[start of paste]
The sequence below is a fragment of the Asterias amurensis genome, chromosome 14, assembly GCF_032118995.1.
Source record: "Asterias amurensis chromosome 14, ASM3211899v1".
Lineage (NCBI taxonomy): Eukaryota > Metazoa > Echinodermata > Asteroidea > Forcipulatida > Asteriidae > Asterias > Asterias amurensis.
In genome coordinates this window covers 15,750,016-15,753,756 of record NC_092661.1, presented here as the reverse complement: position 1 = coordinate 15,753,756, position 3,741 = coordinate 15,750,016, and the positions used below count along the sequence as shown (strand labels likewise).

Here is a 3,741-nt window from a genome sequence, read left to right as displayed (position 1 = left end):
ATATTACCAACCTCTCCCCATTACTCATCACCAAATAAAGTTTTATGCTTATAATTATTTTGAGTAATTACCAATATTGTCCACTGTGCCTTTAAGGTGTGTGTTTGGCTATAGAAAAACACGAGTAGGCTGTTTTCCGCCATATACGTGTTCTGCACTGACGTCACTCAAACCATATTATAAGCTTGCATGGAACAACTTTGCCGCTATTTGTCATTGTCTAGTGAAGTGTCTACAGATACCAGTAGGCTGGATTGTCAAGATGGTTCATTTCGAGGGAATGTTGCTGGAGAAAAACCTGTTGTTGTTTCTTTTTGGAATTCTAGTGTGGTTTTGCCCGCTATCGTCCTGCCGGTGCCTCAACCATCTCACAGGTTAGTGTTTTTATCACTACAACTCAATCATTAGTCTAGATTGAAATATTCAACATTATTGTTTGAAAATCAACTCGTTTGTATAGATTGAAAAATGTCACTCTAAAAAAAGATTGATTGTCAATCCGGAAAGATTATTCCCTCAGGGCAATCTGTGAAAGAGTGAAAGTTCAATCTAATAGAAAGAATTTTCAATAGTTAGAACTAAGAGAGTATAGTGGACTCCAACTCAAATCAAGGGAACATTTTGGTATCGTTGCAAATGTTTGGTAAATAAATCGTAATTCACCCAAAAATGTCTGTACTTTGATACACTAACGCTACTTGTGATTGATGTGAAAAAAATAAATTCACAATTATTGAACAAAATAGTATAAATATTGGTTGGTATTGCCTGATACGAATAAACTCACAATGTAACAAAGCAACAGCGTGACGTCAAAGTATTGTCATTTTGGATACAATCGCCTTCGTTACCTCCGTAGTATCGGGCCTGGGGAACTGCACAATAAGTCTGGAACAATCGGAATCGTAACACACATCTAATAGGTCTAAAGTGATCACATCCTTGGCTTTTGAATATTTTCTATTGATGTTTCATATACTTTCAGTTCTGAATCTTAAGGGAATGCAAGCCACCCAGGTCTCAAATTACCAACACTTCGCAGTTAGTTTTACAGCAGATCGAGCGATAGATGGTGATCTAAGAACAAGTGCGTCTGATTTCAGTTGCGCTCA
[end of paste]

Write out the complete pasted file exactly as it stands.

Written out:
The sequence below is a fragment of the Asterias amurensis genome, chromosome 14, assembly GCF_032118995.1.
Source record: "Asterias amurensis chromosome 14, ASM3211899v1".
Lineage (NCBI taxonomy): Eukaryota > Metazoa > Echinodermata > Asteroidea > Forcipulatida > Asteriidae > Asterias > Asterias amurensis.
In genome coordinates this window covers 15,750,016-15,753,756 of record NC_092661.1, presented here as the reverse complement: position 1 = coordinate 15,753,756, position 3,741 = coordinate 15,750,016, and the positions used below count along the sequence as shown (strand labels likewise).

Here is a 3,741-nt window from a genome sequence, read left to right as displayed (position 1 = left end):
ATATTACCAACCTCTCCCCATTACTCATCACCAAATAAAGTTTTATGCTTATAATTATTTTGAGTAATTACCAATATTGTCCACTGTGCCTTTAAGGTGTGTGTTTGGCTATAGAAAAACACGAGTAGGCTGTTTTCCGCCATATACGTGTTCTGCACTGACGTCACTCAAACCATATTATAAGCTTGCATGGAACAACTTTGCCGCTATTTGTCATTGTCTAGTGAAGTGTCTACAGATACCAGTAGGCTGGATTGTCAAGATGGTTCATTTCGAGGGAATGTTGCTGGAGAAAAACCTGTTGTTGTTTCTTTTTGGAATTCTAGTGTGGTTTTGCCCGCTATCGTCCTGCCGGTGCCTCAACCATCTCACAGGTTAGTGTTTTTATCACTACAACTCAATCATTAGTCTAGATTGAAATATTCAACATTATTGTTTGAAAATCAACTCGTTTGTATAGATTGAAAAATGTCACTCTAAAAAAAGATTGATTGTCAATCCGGAAAGATTATTCCCTCAGGGCAATCTGTGAAAGAGTGAAAGTTCAATCTAATAGAAAGAATTTTCAATAGTTAGAACTAAGAGAGTATAGTGGACTCCAACTCAAATCAAGGGAACATTTTGGTATCGTTGCAAATGTTTGGTAAATAAATCGTAATTCACCCAAAAATGTCTGTACTTTGATACACTAACGCTACTTGTGATTGATGTGAAAAAAATAAATTCACAATTATTGAACAAAATAGTATAAATATTGGTTGGTATTGCCTGATACGAATAAACTCACAATGTAACAAAGCAACAGCGTGACGTCAAAGTATTGTCATTTTGGATACAATCGCCTTCGTTACCTCCGTAGTATCGGGCCTGGGGAACTGCACAATAAGTCTGGAACAATCGGAATCGTAACACACATCTAATAGGTCTAAAGTGATCACATCCTTGGCTTTTGAATATTTTCTATTGATGTTTCATATACTTTCAGTTCTGAATCTTAAGGGAATGCAAGCCACCCAGGTCTCAAATTACCAACACTTCGCAGTTAGTTTTACAGCAGATCGAGCGATAGATGGTGATCTAAGAACAAGTGCGTCTGATTTCAGTTGCGCTCA